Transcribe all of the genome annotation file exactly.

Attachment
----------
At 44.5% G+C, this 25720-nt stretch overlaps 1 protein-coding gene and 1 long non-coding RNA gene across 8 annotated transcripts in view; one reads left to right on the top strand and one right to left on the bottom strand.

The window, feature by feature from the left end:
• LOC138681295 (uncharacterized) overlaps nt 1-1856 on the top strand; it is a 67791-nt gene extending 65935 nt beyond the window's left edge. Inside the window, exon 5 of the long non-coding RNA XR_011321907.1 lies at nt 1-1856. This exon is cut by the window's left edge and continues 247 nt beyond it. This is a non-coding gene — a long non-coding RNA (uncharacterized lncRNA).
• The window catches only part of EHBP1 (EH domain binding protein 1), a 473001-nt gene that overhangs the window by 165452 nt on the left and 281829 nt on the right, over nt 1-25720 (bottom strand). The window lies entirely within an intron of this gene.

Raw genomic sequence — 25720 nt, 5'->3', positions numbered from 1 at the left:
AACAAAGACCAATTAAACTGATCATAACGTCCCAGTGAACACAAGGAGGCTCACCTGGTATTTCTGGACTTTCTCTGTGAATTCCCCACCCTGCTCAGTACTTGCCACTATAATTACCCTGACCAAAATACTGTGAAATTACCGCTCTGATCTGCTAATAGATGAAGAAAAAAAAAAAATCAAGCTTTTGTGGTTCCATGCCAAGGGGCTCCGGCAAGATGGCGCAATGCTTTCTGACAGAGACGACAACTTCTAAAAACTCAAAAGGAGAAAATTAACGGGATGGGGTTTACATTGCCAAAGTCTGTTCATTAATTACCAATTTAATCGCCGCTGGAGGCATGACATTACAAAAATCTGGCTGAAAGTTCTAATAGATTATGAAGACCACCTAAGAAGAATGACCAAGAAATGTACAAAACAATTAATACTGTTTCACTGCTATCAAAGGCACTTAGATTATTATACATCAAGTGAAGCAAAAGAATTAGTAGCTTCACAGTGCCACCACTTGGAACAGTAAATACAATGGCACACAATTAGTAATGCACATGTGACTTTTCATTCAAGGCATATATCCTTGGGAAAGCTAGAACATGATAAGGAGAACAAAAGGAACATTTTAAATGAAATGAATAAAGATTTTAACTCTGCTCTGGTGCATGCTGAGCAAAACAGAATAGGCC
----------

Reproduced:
At 44.5% G+C, this 25720-nt stretch overlaps 1 protein-coding gene and 1 long non-coding RNA gene across 8 annotated transcripts in view; one reads left to right on the top strand and one right to left on the bottom strand.

The window, feature by feature from the left end:
• LOC138681295 (uncharacterized) overlaps nt 1-1856 on the top strand; it is a 67791-nt gene extending 65935 nt beyond the window's left edge. Inside the window, exon 5 of the long non-coding RNA XR_011321907.1 lies at nt 1-1856. This exon is cut by the window's left edge and continues 247 nt beyond it. This is a non-coding gene — a long non-coding RNA (uncharacterized lncRNA).
• The window catches only part of EHBP1 (EH domain binding protein 1), a 473001-nt gene that overhangs the window by 165452 nt on the left and 281829 nt on the right, over nt 1-25720 (bottom strand). The window lies entirely within an intron of this gene.

Raw genomic sequence — 25720 nt, 5'->3', positions numbered from 1 at the left:
AACAAAGACCAATTAAACTGATCATAACGTCCCAGTGAACACAAGGAGGCTCACCTGGTATTTCTGGACTTTCTCTGTGAATTCCCCACCCTGCTCAGTACTTGCCACTATAATTACCCTGACCAAAATACTGTGAAATTACCGCTCTGATCTGCTAATAGATGAAGAAAAAAAAAAAATCAAGCTTTTGTGGTTCCATGCCAAGGGGCTCCGGCAAGATGGCGCAATGCTTTCTGACAGAGACGACAACTTCTAAAAACTCAAAAGGAGAAAATTAACGGGATGGGGTTTACATTGCCAAAGTCTGTTCATTAATTACCAATTTAATCGCCGCTGGAGGCATGACATTACAAAAATCTGGCTGAAAGTTCTAATAGATTATGAAGACCACCTAAGAAGAATGACCAAGAAATGTACAAAACAATTAATACTGTTTCACTGCTATCAAAGGCACTTAGATTATTATACATCAAGTGAAGCAAAAGAATTAGTAGCTTCACAGTGCCACCACTTGGAACAGTAAATACAATGGCACACAATTAGTAATGCACATGTGACTTTTCATTCAAGGCATATATCCTTGGGAAAGCTAGAACATGATAAGGAGAACAAAAGGAACATTTTAAATGAAATGAATAAAGATTTTAACTCTGCTCTGGTGCATGCTGAGCAAAACAGAATAGGCC